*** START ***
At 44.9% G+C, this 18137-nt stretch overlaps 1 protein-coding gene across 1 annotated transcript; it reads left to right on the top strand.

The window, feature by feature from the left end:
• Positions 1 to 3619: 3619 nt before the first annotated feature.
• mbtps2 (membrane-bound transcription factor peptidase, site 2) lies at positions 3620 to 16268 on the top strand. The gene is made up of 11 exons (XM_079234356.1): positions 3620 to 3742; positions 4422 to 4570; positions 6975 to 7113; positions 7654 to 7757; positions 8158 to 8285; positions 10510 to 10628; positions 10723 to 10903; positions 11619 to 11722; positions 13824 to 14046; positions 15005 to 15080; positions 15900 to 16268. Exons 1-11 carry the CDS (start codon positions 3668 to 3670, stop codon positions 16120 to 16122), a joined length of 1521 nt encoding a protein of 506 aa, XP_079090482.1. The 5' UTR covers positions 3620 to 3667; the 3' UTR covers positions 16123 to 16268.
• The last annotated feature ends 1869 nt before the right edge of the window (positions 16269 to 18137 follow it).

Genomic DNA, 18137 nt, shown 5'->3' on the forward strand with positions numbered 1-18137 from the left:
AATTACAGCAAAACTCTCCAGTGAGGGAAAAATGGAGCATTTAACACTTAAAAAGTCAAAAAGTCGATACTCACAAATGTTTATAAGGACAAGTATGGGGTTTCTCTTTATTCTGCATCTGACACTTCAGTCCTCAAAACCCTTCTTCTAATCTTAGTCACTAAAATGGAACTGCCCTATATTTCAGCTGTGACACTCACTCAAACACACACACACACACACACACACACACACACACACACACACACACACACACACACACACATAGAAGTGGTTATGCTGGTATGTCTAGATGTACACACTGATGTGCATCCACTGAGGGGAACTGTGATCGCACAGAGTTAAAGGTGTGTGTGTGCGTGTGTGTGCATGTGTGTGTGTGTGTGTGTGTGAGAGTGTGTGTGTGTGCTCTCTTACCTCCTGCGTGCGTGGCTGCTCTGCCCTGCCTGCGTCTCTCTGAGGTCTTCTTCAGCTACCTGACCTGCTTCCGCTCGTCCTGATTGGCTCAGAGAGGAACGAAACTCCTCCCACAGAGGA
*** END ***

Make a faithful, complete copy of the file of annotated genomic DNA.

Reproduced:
At 44.9% G+C, this 18137-nt stretch overlaps 1 protein-coding gene across 1 annotated transcript; it reads left to right on the top strand.

The window, feature by feature from the left end:
• Positions 1 to 3619: 3619 nt before the first annotated feature.
• mbtps2 (membrane-bound transcription factor peptidase, site 2) lies at positions 3620 to 16268 on the top strand. The gene is made up of 11 exons (XM_079234356.1): positions 3620 to 3742; positions 4422 to 4570; positions 6975 to 7113; positions 7654 to 7757; positions 8158 to 8285; positions 10510 to 10628; positions 10723 to 10903; positions 11619 to 11722; positions 13824 to 14046; positions 15005 to 15080; positions 15900 to 16268. Exons 1-11 carry the CDS (start codon positions 3668 to 3670, stop codon positions 16120 to 16122), a joined length of 1521 nt encoding a protein of 506 aa, XP_079090482.1. The 5' UTR covers positions 3620 to 3667; the 3' UTR covers positions 16123 to 16268.
• The last annotated feature ends 1869 nt before the right edge of the window (positions 16269 to 18137 follow it).

Genomic DNA, 18137 nt, shown 5'->3' on the forward strand with positions numbered 1-18137 from the left:
AATTACAGCAAAACTCTCCAGTGAGGGAAAAATGGAGCATTTAACACTTAAAAAGTCAAAAAGTCGATACTCACAAATGTTTATAAGGACAAGTATGGGGTTTCTCTTTATTCTGCATCTGACACTTCAGTCCTCAAAACCCTTCTTCTAATCTTAGTCACTAAAATGGAACTGCCCTATATTTCAGCTGTGACACTCACTCAAACACACACACACACACACACACACACACACACACACACACACACACACACACACACACACATAGAAGTGGTTATGCTGGTATGTCTAGATGTACACACTGATGTGCATCCACTGAGGGGAACTGTGATCGCACAGAGTTAAAGGTGTGTGTGTGCGTGTGTGTGCATGTGTGTGTGTGTGTGTGTGTGAGAGTGTGTGTGTGTGCTCTCTTACCTCCTGCGTGCGTGGCTGCTCTGCCCTGCCTGCGTCTCTCTGAGGTCTTCTTCAGCTACCTGACCTGCTTCCGCTCGTCCTGATTGGCTCAGAGAGGAACGAAACTCCTCCCACAGAGGA